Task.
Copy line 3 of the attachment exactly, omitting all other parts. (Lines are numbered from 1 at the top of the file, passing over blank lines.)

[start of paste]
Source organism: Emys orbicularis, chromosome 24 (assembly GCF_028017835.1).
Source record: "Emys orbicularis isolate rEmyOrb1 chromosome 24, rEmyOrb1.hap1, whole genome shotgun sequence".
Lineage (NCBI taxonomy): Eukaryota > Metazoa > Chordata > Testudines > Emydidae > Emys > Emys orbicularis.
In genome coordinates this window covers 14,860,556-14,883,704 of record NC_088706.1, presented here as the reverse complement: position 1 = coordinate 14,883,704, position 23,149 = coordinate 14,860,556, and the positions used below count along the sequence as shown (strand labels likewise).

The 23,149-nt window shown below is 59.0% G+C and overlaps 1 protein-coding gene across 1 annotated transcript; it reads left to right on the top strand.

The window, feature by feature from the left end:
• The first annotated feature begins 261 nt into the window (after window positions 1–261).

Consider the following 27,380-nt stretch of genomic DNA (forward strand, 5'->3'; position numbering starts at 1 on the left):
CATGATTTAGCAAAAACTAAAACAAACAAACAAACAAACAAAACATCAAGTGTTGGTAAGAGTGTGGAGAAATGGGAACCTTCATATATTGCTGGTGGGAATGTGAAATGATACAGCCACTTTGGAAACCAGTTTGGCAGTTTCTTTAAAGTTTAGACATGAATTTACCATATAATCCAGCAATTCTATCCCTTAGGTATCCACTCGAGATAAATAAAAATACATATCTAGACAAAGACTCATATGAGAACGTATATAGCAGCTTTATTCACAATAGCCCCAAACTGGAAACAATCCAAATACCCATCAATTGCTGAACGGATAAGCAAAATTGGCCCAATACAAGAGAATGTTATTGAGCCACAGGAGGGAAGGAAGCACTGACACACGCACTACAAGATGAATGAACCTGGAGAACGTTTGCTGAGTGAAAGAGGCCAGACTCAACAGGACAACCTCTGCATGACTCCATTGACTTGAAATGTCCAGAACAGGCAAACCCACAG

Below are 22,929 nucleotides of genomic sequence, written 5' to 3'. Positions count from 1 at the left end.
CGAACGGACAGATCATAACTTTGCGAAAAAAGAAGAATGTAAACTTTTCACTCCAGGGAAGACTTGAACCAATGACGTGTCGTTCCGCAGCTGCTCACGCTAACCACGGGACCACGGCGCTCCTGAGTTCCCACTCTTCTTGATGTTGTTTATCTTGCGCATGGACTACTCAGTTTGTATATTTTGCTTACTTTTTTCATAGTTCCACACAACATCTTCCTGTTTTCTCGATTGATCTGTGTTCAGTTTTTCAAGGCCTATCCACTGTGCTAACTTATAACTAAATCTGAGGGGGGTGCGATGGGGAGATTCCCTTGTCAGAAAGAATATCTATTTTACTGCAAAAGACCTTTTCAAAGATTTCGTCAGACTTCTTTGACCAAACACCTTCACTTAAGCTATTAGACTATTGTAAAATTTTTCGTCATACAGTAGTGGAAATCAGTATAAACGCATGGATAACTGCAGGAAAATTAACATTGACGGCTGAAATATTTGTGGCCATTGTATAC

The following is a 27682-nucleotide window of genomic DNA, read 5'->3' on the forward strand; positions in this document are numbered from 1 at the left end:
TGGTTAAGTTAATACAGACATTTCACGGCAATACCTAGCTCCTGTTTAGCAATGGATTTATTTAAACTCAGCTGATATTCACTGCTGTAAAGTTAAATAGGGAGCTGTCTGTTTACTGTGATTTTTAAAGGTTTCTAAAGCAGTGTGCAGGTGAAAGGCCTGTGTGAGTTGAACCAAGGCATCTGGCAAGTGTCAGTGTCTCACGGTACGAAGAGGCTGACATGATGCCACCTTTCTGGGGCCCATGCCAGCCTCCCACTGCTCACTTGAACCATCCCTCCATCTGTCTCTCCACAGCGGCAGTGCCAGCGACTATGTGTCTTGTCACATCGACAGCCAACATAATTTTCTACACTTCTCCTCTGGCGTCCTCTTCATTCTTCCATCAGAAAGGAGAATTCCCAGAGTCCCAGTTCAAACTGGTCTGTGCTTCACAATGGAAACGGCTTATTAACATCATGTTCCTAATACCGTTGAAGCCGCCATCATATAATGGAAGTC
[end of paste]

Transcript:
Lineage (NCBI taxonomy): Eukaryota > Metazoa > Chordata > Testudines > Emydidae > Emys > Emys orbicularis.